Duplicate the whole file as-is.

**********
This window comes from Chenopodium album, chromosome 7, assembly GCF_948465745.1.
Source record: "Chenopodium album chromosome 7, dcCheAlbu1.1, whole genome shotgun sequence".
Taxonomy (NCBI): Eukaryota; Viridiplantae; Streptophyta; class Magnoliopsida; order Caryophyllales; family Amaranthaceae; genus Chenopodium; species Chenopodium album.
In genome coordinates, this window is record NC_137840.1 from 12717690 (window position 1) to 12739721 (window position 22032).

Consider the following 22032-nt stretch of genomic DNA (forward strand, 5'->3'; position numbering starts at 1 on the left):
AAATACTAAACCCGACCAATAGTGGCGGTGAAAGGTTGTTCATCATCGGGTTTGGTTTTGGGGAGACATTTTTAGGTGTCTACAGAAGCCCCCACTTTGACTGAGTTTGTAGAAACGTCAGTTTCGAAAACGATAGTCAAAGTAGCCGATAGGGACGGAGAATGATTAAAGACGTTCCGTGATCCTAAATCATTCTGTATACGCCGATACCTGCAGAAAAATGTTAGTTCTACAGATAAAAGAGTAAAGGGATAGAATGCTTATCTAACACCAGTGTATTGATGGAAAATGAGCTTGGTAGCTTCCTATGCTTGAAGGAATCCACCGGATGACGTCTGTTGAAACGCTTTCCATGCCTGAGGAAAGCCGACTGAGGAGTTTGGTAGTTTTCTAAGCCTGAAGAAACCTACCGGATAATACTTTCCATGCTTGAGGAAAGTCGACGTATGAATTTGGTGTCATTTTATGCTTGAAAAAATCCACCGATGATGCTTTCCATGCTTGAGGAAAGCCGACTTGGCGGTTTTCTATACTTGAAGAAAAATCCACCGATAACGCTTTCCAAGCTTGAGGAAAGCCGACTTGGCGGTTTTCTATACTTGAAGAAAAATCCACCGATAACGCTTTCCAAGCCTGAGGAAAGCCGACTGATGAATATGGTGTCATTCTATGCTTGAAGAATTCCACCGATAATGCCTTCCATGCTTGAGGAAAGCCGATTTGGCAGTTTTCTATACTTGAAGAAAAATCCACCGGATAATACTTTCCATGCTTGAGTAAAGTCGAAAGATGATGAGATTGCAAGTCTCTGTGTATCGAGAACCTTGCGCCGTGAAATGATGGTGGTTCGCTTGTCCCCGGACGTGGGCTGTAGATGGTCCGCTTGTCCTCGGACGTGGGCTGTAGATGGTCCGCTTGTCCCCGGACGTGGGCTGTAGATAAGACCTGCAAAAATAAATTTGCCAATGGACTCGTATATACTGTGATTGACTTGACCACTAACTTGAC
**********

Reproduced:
This window comes from Chenopodium album, chromosome 7, assembly GCF_948465745.1.
Source record: "Chenopodium album chromosome 7, dcCheAlbu1.1, whole genome shotgun sequence".
Taxonomy (NCBI): Eukaryota; Viridiplantae; Streptophyta; class Magnoliopsida; order Caryophyllales; family Amaranthaceae; genus Chenopodium; species Chenopodium album.
In genome coordinates, this window is record NC_137840.1 from 12717690 (window position 1) to 12739721 (window position 22032).

Consider the following 22032-nt stretch of genomic DNA (forward strand, 5'->3'; position numbering starts at 1 on the left):
AAATACTAAACCCGACCAATAGTGGCGGTGAAAGGTTGTTCATCATCGGGTTTGGTTTTGGGGAGACATTTTTAGGTGTCTACAGAAGCCCCCACTTTGACTGAGTTTGTAGAAACGTCAGTTTCGAAAACGATAGTCAAAGTAGCCGATAGGGACGGAGAATGATTAAAGACGTTCCGTGATCCTAAATCATTCTGTATACGCCGATACCTGCAGAAAAATGTTAGTTCTACAGATAAAAGAGTAAAGGGATAGAATGCTTATCTAACACCAGTGTATTGATGGAAAATGAGCTTGGTAGCTTCCTATGCTTGAAGGAATCCACCGGATGACGTCTGTTGAAACGCTTTCCATGCCTGAGGAAAGCCGACTGAGGAGTTTGGTAGTTTTCTAAGCCTGAAGAAACCTACCGGATAATACTTTCCATGCTTGAGGAAAGTCGACGTATGAATTTGGTGTCATTTTATGCTTGAAAAAATCCACCGATGATGCTTTCCATGCTTGAGGAAAGCCGACTTGGCGGTTTTCTATACTTGAAGAAAAATCCACCGATAACGCTTTCCAAGCTTGAGGAAAGCCGACTTGGCGGTTTTCTATACTTGAAGAAAAATCCACCGATAACGCTTTCCAAGCCTGAGGAAAGCCGACTGATGAATATGGTGTCATTCTATGCTTGAAGAATTCCACCGATAATGCCTTCCATGCTTGAGGAAAGCCGATTTGGCAGTTTTCTATACTTGAAGAAAAATCCACCGGATAATACTTTCCATGCTTGAGTAAAGTCGAAAGATGATGAGATTGCAAGTCTCTGTGTATCGAGAACCTTGCGCCGTGAAATGATGGTGGTTCGCTTGTCCCCGGACGTGGGCTGTAGATGGTCCGCTTGTCCTCGGACGTGGGCTGTAGATGGTCCGCTTGTCCCCGGACGTGGGCTGTAGATAAGACCTGCAAAAATAAATTTGCCAATGGACTCGTATATACTGTGATTGACTTGACCACTAACTTGAC